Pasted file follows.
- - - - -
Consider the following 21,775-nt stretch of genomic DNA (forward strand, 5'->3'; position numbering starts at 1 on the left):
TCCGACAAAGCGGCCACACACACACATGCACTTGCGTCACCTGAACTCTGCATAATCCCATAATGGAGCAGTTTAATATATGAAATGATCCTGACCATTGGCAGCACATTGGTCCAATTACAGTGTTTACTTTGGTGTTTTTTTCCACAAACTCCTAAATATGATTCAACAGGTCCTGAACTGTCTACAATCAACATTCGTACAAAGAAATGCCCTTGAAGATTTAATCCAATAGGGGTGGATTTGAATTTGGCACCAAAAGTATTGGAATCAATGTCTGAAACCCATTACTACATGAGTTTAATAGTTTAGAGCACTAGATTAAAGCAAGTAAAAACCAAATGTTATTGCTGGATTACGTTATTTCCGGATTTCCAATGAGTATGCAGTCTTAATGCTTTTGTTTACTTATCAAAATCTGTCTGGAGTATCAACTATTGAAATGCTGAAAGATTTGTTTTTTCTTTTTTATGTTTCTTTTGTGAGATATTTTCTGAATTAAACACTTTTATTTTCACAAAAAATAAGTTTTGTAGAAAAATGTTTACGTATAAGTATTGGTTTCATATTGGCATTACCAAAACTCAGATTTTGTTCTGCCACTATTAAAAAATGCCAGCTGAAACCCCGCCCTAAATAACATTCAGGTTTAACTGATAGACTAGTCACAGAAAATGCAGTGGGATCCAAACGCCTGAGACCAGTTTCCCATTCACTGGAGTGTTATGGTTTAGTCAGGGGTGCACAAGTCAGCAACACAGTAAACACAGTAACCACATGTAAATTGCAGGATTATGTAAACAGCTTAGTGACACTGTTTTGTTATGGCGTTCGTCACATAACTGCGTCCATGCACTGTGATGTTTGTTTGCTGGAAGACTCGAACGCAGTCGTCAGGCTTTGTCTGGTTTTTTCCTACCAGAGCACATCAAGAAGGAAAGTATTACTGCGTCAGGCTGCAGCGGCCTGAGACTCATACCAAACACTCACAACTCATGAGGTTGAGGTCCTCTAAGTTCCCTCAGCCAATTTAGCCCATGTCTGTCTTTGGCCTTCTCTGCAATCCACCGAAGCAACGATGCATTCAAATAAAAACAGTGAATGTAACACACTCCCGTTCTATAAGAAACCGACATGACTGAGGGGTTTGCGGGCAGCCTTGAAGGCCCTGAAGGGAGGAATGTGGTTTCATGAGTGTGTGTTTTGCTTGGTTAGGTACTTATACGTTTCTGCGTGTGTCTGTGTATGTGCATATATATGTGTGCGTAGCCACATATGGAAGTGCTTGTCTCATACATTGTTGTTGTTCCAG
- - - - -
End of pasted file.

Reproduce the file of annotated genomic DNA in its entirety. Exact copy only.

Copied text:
Consider the following 21,775-nt stretch of genomic DNA (forward strand, 5'->3'; position numbering starts at 1 on the left):
TCCGACAAAGCGGCCACACACACACATGCACTTGCGTCACCTGAACTCTGCATAATCCCATAATGGAGCAGTTTAATATATGAAATGATCCTGACCATTGGCAGCACATTGGTCCAATTACAGTGTTTACTTTGGTGTTTTTTTCCACAAACTCCTAAATATGATTCAACAGGTCCTGAACTGTCTACAATCAACATTCGTACAAAGAAATGCCCTTGAAGATTTAATCCAATAGGGGTGGATTTGAATTTGGCACCAAAAGTATTGGAATCAATGTCTGAAACCCATTACTACATGAGTTTAATAGTTTAGAGCACTAGATTAAAGCAAGTAAAAACCAAATGTTATTGCTGGATTACGTTATTTCCGGATTTCCAATGAGTATGCAGTCTTAATGCTTTTGTTTACTTATCAAAATCTGTCTGGAGTATCAACTATTGAAATGCTGAAAGATTTGTTTTTTCTTTTTTATGTTTCTTTTGTGAGATATTTTCTGAATTAAACACTTTTATTTTCACAAAAAATAAGTTTTGTAGAAAAATGTTTACGTATAAGTATTGGTTTCATATTGGCATTACCAAAACTCAGATTTTGTTCTGCCACTATTAAAAAATGCCAGCTGAAACCCCGCCCTAAATAACATTCAGGTTTAACTGATAGACTAGTCACAGAAAATGCAGTGGGATCCAAACGCCTGAGACCAGTTTCCCATTCACTGGAGTGTTATGGTTTAGTCAGGGGTGCACAAGTCAGCAACACAGTAAACACAGTAACCACATGTAAATTGCAGGATTATGTAAACAGCTTAGTGACACTGTTTTGTTATGGCGTTCGTCACATAACTGCGTCCATGCACTGTGATGTTTGTTTGCTGGAAGACTCGAACGCAGTCGTCAGGCTTTGTCTGGTTTTTTCCTACCAGAGCACATCAAGAAGGAAAGTATTACTGCGTCAGGCTGCAGCGGCCTGAGACTCATACCAAACACTCACAACTCATGAGGTTGAGGTCCTCTAAGTTCCCTCAGCCAATTTAGCCCATGTCTGTCTTTGGCCTTCTCTGCAATCCACCGAAGCAACGATGCATTCAAATAAAAACAGTGAATGTAACACACTCCCGTTCTATAAGAAACCGACATGACTGAGGGGTTTGCGGGCAGCCTTGAAGGCCCTGAAGGGAGGAATGTGGTTTCATGAGTGTGTGTTTTGCTTGGTTAGGTACTTATACGTTTCTGCGTGTGTCTGTGTATGTGCATATATATGTGTGCGTAGCCACATATGGAAGTGCTTGTCTCATACATTGTTGTTGTTCCAG